What Are the Roles of a Software Tester?
Becoming a software tester is a great way for anyone with a methodical mind to enter the tech world. If you like hunting down problems, taking notes, and planning exploration ventures, then you will likely enjoy the work of a software tester. Every piece of software ever released needs testing. It’s how they work the bugs out of the system. Someone had to send the first Gmail. Someone connected the first microphone to a zoom call. Every bug a software tester finds and reports is a bug that future users won’t have to deal with.
Software testing is a noble career and one that anyone can start with some tech experience. If you’re considering software testing as a career move or your first step into the tech industry, you’re probably wondering just what a professional software tester
is responsible for. Here are the roles of a software tester in the workplace and what you can expect from your first software testing job.
Software Testers Fully Understand What Needs Testing
- Read all documents
- Understand what needs testing
- Understand the goals of each test
- Know the system being tested
- Understand the testing parameters and methods
Your first role as a software tester is to fully understand the task at hand. The software you are testing, the issue being tested, and the desired methods of testing are all an essential part of the task.
First, you must understand the software – likely a product currently being developed by your employer or their client. Fortunately, you only have to learn this once. Next, you need to understand what is being tested. For example, you might be testing the “send” feature on a messenger app, sending a few hundred different types of message to make sure nothing throws an error.
What are your testing goals? If you’re testing the ‘send’ feature, perhaps you’re trying to replicate a specific bug that was seen before, or see if you can overload the system by sending messages with increasing speed.
What are your testing parameters? These are the borders of how you will test. For example, you might be testing specifically to see if sending special characters will cause an error or generate the desired emoji.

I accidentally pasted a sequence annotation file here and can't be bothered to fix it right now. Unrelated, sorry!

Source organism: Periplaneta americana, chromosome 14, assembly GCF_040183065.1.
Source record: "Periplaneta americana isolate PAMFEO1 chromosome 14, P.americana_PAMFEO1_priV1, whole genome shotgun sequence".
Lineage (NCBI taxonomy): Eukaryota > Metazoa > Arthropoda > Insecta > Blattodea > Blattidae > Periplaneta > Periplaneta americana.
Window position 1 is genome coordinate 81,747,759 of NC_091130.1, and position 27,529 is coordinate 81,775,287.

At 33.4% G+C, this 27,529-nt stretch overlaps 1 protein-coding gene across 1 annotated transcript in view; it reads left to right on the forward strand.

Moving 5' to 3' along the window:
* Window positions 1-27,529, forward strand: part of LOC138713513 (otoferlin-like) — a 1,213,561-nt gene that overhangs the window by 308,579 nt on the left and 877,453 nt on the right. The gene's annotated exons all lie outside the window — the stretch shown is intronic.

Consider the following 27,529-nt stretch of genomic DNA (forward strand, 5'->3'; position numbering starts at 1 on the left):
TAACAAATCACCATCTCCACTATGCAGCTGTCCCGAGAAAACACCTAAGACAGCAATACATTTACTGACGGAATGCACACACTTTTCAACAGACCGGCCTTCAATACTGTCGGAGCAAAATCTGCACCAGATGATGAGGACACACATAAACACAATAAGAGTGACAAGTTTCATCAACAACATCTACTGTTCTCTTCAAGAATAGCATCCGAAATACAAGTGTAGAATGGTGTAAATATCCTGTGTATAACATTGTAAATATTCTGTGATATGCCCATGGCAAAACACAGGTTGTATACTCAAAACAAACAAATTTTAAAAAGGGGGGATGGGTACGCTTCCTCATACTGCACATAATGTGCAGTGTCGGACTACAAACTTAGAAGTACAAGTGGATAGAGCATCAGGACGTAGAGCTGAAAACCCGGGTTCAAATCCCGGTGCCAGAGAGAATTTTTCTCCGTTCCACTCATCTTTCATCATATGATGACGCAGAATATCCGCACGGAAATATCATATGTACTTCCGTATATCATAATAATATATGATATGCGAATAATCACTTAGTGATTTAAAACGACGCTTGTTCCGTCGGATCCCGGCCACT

Build and Implement Plans for Testing
- Implement an outlined testing plan
- Build your own testing plans based on what you know
- Handle and/or request resources needed for each testing plan
The second stage is what you might consider the core part of the software testing role. You may receive a testing plan to implement or someone may ask you to independently build a testing plan based on your research.
You will then execute the testing plan based on the outlined goals and methods. Some testing plans are extremely precise, involving doing something with the software and changing exactly one variable with each test repetition. Some tests are more free-form, simulating more organic human use in order to test pathways and user experience.
Lastly, if your test requires specific resources, your role includes requesting and handling these resources. For example, you may check out several tablets of different sizes and operating systems to test the performance of a mobile app.
Accurately Record the Results of Each Test
- Take notes or record your work
- Create a report on the results of each test
- Be ready to report your results to a testing lead or team
A big part of testing is taking notes. After all, seeing a bug isn’t useful unless you can show the developers how the bug happened and, ideally, can replicate your results so the source can be found. This requires careful records of every test. You can use screen capture to record your work and take notes after the test is through or take notes in-process, depending on which works best for you and what is being tested.
From there, your role as a software tester includes writing a detailed report from your notes, compiling your notes into a format your developers can use, and/or discussing your results with your team and lead.
Discover and Report Bugs in the System
Of course, not all testing is just routinely running through the test plan. The entire goal is to find and document bugs so your developers can remove them. This can be a great deal of fun, as bug-hunting can feel like treasure hunting. Indeed, a supportive developer team will be glad to see bugs they can investigate and solve.
Every team will have their own way of reporting and handling bugs. Your role as a tester will be to master your team’s bug reporting routine and prepare each for your developers.
Collaborate to Achieve Group Testing
- Understand your part in the test
- Work together to test complex systems or use-cases
- Communication to coordinate with your testing team
Finally, you may find yourself in collaborative testing. This is when two or more people on a team work together testing issues that require more than one user. You may test sending messages back and forth, coordinate simultaneous tests, or simulate the use behaviors of a team operating the software as it’s intended for final use.
Become a Software Tester With Apprentice Now
Software testing is both a great way to enter the software industry and a specialization you can develop. You can learn the skills to work through an apprenticeship, involving pre-training and opportunity placement to kickstart your career in tech. When you’re ready to begin the journey and new career, Apprentice Now
is here to help connect you with an employer. With many different opportunities to match with, you can start your journey to a career in tech today!
We look forward to helping you launch your tech career.